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Sat Jan 12, 2019, 10:12 PM

As Big Retailers Seek to Cut Their Tax Bills, Towns Bear the Brunt

WAUWATOSA, Wis. — With astonishing range and rapidity, big-box retailers and corporate giants are using an aggressive legal tactic to shrink their property tax bills, a strategy that is costing local governments and school districts around the country hundreds of millions of dollars in lost revenue.

These businesses — many of them brick-and-mortar stores like Walmart, Home Depot, Target, Kohl’s, Menards and Walgreens that have faced fierce online competition — maintain that no matter how valuable a thriving store is to its current owner, these warehouse-type structures are not worth much to anyone else.

So the best way to appraise their property, they contend in their tax appeals, is to look at the sale prices on the open market of vacant or formerly vacant shells in other places. As shuttered stores spread across the landscape, their argument has resonated.

To municipalities, these appeals amount to a far-fetched tax dodge that allows corporations to wriggle out of paying their fair share.

Either way, homeowners and small businesses will have to pay more or live with smaller budgets for police, schools, garbage pickup and road repair.

Businesses, of course, appeal property assessments as routinely as coaches work the refs. But this approach — labeled dark store theory by critics — significantly broadens the basis for those appeals while threatening to undermine municipalities’ ability to raise operating funds.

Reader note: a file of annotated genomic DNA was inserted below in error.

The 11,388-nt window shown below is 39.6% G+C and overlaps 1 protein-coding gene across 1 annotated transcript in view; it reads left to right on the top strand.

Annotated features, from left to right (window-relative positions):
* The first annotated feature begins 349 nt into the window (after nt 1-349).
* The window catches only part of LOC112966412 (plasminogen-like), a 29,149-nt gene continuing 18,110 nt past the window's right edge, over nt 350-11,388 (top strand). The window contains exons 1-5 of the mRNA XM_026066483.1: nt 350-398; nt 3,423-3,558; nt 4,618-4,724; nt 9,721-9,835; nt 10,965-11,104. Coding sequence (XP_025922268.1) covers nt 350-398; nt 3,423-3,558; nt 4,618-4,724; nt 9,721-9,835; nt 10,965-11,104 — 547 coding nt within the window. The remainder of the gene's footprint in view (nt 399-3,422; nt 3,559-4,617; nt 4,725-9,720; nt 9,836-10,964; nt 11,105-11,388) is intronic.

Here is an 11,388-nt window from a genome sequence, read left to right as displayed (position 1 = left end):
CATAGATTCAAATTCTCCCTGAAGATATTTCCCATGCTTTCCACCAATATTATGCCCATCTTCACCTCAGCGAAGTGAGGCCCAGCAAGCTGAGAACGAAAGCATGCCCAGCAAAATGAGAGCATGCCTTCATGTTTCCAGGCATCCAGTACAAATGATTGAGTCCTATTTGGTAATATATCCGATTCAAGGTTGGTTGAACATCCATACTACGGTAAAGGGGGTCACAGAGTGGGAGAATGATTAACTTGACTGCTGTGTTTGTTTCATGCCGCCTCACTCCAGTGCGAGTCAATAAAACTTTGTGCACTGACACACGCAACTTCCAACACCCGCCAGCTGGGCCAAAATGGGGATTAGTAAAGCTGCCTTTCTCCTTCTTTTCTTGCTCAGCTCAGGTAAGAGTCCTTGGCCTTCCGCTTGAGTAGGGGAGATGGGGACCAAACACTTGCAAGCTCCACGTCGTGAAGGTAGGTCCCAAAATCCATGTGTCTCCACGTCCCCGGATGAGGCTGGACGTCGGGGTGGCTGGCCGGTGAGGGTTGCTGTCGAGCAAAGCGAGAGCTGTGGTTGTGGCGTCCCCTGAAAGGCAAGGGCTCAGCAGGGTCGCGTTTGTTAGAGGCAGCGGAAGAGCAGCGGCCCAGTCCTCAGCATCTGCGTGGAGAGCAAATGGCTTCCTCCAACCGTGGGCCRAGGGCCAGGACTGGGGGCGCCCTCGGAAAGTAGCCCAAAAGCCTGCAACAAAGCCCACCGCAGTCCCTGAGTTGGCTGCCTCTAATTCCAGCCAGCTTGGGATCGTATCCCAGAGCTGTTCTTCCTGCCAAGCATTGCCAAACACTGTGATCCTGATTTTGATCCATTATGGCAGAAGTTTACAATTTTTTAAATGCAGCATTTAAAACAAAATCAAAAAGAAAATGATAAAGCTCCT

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Reply As Big Retailers Seek to Cut Their Tax Bills, Towns Bear the Brunt (Original post)
Yo_Mama_Been_Loggin Jan 2019 OP
Turbineguy Jan 2019 #1
Igel Jan 2019 #2

Response to Yo_Mama_Been_Loggin (Original post)

Sat Jan 12, 2019, 10:20 PM

1. It always amazes me

how little many of those who are in business know about economics.

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Response to Turbineguy (Reply #1)

Sun Jan 13, 2019, 12:02 AM

2. House owners do this all the time.

They challenge tax appraised values based on comps: What are similar structures in the area selling for?

The county hates it when some houses sell because even now they sell for less than what the county thinks they should sell for. Then the county "loses" money next time around because it overvalued the property and confused their appraisal with the property's actual worth.

The county assessor knows even less about economics.

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